Who to Trust? The IDEA Protocol for Structured Expert Elicitation

Post provided by Victoria Hemming and Mark Burgman

Expert judgement is used to predict current and future trends for Koala populations across Australia

Expert judgement is used to predict current and future trends for Koala populations across Australia

New technologies provide ecologists with unprecedented means for informing predictions and decisions under uncertainty. From drones and apps that capture data faster and cheaper than ever before, to new methods for modelling, mapping and sharing data.

But what do you do when you don’t have data (or the data you have is incomplete or uninformative), but decisions need to be made?

In ecology, decisions often need to be made with imperfect or incomplete data. In these circumstances, expert judgement is relied upon routinely. Some examples include threatened species listing decisions, weighing up the cost and benefit of management actions, and environmental impact assessments.

We use experts to answer questions such as:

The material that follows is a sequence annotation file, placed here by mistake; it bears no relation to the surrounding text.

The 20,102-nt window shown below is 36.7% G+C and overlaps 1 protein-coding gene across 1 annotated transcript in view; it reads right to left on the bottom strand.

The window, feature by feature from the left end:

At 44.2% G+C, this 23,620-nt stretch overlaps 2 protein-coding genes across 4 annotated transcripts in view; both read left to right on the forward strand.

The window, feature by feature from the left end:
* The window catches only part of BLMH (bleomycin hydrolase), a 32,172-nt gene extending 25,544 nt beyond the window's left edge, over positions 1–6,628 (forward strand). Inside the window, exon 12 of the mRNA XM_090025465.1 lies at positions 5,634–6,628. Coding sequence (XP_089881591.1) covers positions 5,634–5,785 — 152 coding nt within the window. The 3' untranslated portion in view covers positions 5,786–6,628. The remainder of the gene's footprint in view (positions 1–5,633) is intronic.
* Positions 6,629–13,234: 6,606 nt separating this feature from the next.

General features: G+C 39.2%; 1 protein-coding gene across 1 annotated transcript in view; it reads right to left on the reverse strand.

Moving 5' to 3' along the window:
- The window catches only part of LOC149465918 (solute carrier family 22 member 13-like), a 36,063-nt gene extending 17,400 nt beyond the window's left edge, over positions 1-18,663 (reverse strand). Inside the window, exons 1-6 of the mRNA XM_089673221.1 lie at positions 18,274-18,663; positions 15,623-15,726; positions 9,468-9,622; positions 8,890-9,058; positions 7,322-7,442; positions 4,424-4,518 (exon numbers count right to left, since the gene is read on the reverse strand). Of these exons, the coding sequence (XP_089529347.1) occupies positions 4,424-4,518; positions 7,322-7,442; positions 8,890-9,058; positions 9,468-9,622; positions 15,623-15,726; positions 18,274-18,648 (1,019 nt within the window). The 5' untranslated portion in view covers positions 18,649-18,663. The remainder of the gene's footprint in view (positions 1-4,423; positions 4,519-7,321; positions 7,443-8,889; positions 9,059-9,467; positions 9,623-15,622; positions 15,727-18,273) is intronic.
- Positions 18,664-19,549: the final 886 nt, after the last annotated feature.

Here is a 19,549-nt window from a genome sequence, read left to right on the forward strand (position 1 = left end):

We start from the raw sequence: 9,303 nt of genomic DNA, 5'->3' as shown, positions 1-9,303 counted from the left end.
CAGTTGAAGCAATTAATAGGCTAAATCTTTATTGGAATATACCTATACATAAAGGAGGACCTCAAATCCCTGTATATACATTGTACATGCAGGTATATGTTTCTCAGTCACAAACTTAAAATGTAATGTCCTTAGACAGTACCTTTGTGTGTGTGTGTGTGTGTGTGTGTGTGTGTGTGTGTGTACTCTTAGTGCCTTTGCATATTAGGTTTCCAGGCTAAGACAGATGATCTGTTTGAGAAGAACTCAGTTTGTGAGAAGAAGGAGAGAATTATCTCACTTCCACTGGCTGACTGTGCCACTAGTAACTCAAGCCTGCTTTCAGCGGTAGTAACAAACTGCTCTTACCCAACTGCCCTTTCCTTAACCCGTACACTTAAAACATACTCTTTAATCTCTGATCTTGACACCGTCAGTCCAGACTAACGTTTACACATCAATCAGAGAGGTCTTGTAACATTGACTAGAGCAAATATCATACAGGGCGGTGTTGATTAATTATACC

These are questions about facts in the form of quantities and probabilities for which we simply can’t collect the data. Continue reading

Editor Recommendation: A Practical Guide to Structured Expert Elicitation Using the IDEA Protocol

Post provided by Barbara Anderson

Today is International Women’s Day to mark the occasion I have the privilege of recommending, ‘A practical guide to structured expert elicitation using the IDEA protocol by Victoria Hemming et al. The IDEA behind the IDEA protocol – ‘Investigate’, ‘Discuss’, ‘Estimate’ and ‘Aggregate’ – is to provide a framework for Structured Expert Elicitation.

As a quantitative ecologist, I sometimes attempt to model species’ abundance and distribution changes in response to environmental change. Often these are species that, for one reason or another, we know a lot about. They may be high profile species of conservation concern, or have some economic or cultural importance. Some are simply model species that many people have studied because they’re easy to study because many people have studied them. Just as often though, we’re missing crucial data on one or more parameters. Frustratingly we don’t always have the time or resources to collect the new ecological or biological data required. Continue reading